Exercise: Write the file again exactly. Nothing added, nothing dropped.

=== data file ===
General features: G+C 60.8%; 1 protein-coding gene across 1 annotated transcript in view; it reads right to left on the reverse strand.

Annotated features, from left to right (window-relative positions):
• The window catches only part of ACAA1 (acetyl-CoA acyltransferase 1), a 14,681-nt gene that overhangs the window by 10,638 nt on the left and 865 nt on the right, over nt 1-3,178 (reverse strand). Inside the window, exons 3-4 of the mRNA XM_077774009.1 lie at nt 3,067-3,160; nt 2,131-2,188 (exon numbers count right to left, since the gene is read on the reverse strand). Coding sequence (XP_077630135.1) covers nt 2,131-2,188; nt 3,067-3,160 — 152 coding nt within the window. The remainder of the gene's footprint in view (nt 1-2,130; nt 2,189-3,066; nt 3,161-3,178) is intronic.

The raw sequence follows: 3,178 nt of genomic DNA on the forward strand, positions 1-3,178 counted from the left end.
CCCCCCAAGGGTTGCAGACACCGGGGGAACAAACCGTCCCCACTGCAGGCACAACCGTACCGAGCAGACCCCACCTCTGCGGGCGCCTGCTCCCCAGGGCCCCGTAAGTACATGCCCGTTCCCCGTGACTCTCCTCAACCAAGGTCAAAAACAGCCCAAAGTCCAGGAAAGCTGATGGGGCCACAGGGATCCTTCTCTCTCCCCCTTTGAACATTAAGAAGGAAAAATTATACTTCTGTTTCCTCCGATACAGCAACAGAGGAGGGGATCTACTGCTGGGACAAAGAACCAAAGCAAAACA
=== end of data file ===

General features: G+C 60.8%; 1 protein-coding gene across 1 annotated transcript in view; it reads right to left on the reverse strand.

Annotated features, from left to right (window-relative positions):
• The window catches only part of ACAA1 (acetyl-CoA acyltransferase 1), a 14,681-nt gene that overhangs the window by 10,638 nt on the left and 865 nt on the right, over nt 1-3,178 (reverse strand). Inside the window, exons 3-4 of the mRNA XM_077774009.1 lie at nt 3,067-3,160; nt 2,131-2,188 (exon numbers count right to left, since the gene is read on the reverse strand). Coding sequence (XP_077630135.1) covers nt 2,131-2,188; nt 3,067-3,160 — 152 coding nt within the window. The remainder of the gene's footprint in view (nt 1-2,130; nt 2,189-3,066; nt 3,161-3,178) is intronic.

The raw sequence follows: 3,178 nt of genomic DNA on the forward strand, positions 1-3,178 counted from the left end.
CCCCCCAAGGGTTGCAGACACCGGGGGAACAAACCGTCCCCACTGCAGGCACAACCGTACCGAGCAGACCCCACCTCTGCGGGCGCCTGCTCCCCAGGGCCCCGTAAGTACATGCCCGTTCCCCGTGACTCTCCTCAACCAAGGTCAAAAACAGCCCAAAGTCCAGGAAAGCTGATGGGGCCACAGGGATCCTTCTCTCTCCCCCTTTGAACATTAAGAAGGAAAAATTATACTTCTGTTTCCTCCGATACAGCAACAGAGGAGGGGATCTACTGCTGGGACAAAGAACCAAAGCAAAACA